Since the Service Employees International Union (SEIU) is a union, you might assume it holds that workers should be unionized.
Or, at the very least, that workers should have a right to unionize, if they so choose.
But you would be mistaken.
Similarly, many unions, most notably the SEIU, have been quite vocal in urging — demanding — that cities and states and the federal government require businesses to pay their employees a minimum wage of $15 an hour. The “Fight for 15” is their fight, no?
Well, yes and no. It may be a fight they’ve picked, but unions such as the SEIU are on both sides of it. They’re fighting mighty hard to make other employers pay at least $15 an hour to employees, sure, but they’ve apparently not got an ounce of fight left to muster up the $15 an hour in pay for their own employees.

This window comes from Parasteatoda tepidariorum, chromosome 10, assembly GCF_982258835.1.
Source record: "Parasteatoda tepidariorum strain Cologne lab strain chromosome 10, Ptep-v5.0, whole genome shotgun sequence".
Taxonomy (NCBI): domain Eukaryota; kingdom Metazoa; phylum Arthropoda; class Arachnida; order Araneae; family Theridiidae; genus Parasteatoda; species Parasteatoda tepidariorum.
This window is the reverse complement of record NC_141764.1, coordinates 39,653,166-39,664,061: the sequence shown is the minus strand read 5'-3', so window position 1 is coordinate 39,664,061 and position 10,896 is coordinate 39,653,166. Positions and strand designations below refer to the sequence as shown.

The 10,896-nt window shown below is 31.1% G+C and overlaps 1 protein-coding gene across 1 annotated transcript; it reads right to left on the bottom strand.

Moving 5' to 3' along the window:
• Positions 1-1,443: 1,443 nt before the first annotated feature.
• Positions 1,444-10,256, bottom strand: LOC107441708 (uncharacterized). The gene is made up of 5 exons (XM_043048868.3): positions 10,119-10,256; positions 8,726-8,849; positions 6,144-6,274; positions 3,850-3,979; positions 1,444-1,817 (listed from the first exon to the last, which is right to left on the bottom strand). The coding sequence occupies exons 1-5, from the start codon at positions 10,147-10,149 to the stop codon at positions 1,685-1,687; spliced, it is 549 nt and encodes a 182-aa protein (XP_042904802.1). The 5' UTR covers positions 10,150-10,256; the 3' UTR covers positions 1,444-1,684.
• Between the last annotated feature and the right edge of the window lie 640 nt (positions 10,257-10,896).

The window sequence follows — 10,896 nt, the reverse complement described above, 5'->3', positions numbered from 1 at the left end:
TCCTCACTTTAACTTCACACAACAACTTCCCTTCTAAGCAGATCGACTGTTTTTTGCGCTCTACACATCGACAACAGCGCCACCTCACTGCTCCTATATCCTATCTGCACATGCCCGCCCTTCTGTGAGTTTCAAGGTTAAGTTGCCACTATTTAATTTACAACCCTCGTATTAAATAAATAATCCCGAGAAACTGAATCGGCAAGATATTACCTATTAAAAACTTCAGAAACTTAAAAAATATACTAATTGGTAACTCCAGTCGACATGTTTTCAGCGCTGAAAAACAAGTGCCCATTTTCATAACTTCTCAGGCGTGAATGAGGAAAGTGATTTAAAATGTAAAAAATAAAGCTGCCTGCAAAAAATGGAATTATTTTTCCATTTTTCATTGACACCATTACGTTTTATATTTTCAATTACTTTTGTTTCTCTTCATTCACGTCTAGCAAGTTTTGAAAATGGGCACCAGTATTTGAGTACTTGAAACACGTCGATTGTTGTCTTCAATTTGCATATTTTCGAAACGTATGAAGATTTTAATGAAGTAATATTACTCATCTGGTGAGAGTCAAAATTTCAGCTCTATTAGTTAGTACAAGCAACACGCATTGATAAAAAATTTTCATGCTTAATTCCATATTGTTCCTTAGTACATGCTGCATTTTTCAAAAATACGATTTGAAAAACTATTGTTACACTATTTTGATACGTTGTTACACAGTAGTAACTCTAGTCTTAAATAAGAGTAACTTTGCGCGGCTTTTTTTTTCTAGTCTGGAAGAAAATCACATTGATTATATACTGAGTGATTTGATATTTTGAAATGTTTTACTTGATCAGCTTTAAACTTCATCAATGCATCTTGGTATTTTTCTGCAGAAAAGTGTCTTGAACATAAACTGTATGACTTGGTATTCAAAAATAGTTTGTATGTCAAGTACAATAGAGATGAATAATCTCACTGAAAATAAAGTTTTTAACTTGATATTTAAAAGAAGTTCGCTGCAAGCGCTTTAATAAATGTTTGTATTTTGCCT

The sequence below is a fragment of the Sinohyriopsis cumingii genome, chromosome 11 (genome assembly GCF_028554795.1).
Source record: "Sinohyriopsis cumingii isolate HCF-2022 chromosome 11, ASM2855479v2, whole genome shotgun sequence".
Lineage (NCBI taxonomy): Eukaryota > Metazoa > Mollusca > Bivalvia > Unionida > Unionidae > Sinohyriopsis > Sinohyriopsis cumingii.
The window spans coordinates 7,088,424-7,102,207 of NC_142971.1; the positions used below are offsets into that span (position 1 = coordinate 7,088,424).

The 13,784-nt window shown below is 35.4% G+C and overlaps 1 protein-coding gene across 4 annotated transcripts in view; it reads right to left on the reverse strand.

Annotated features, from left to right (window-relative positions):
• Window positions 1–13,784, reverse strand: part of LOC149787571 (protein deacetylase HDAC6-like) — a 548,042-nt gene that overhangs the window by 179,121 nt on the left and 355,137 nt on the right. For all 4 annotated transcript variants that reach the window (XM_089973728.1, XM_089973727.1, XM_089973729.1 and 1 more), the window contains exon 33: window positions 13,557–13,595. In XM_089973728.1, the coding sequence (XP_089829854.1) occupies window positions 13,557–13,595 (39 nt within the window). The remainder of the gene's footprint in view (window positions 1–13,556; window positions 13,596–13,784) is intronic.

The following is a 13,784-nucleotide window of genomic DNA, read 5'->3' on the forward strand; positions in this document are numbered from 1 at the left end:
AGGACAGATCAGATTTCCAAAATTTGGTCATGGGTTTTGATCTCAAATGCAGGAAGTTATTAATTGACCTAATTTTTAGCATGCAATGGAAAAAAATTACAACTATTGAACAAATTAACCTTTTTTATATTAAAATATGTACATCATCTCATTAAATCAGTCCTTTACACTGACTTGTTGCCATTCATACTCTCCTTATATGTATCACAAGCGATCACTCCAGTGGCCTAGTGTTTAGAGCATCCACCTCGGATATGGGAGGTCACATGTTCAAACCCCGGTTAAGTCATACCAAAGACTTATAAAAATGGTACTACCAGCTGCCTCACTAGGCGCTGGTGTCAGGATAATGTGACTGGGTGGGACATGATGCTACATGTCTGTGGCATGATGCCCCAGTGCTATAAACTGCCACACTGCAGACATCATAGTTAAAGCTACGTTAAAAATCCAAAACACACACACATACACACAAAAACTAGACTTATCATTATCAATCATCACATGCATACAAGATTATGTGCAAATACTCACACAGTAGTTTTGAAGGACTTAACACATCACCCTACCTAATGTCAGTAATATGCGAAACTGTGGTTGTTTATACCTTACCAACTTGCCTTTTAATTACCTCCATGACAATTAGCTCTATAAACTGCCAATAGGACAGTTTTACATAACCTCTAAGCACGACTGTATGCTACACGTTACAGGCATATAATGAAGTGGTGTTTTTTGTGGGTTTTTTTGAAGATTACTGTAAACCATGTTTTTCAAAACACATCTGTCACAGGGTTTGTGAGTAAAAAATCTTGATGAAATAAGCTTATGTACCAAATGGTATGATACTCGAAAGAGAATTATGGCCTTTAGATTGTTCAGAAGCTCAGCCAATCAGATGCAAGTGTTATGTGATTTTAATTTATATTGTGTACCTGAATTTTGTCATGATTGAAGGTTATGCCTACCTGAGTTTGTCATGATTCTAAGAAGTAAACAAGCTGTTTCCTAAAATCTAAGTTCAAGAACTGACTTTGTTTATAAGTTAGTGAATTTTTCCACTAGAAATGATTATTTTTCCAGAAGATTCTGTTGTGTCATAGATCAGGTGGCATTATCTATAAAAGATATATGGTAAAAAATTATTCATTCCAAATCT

Last month, the pro-labor In These Times covered the struggle between the SEIU and those working for the SEIU’s “Fight for $15” campaign to form their own union as well as to receive an hourly wage of $15.
“We don’t have the right to join a union that we’re fighting for other workers to have,” one worker explained. “When we’re fighting for everyone to have $15 an hour, we should have it ourselves.”
“It is true that over the labor movement’s long history,” confirmed David Moberg, senior editor at In These Times, “many unions have fought with their staff over whether staff could or should organize.”
“Practice what you preach,” Moberg admonished the unions.
And if that’s so difficult for the SEIU, maybe what it preaches is the problem.
This is Common Sense. I’m Paul Jacob.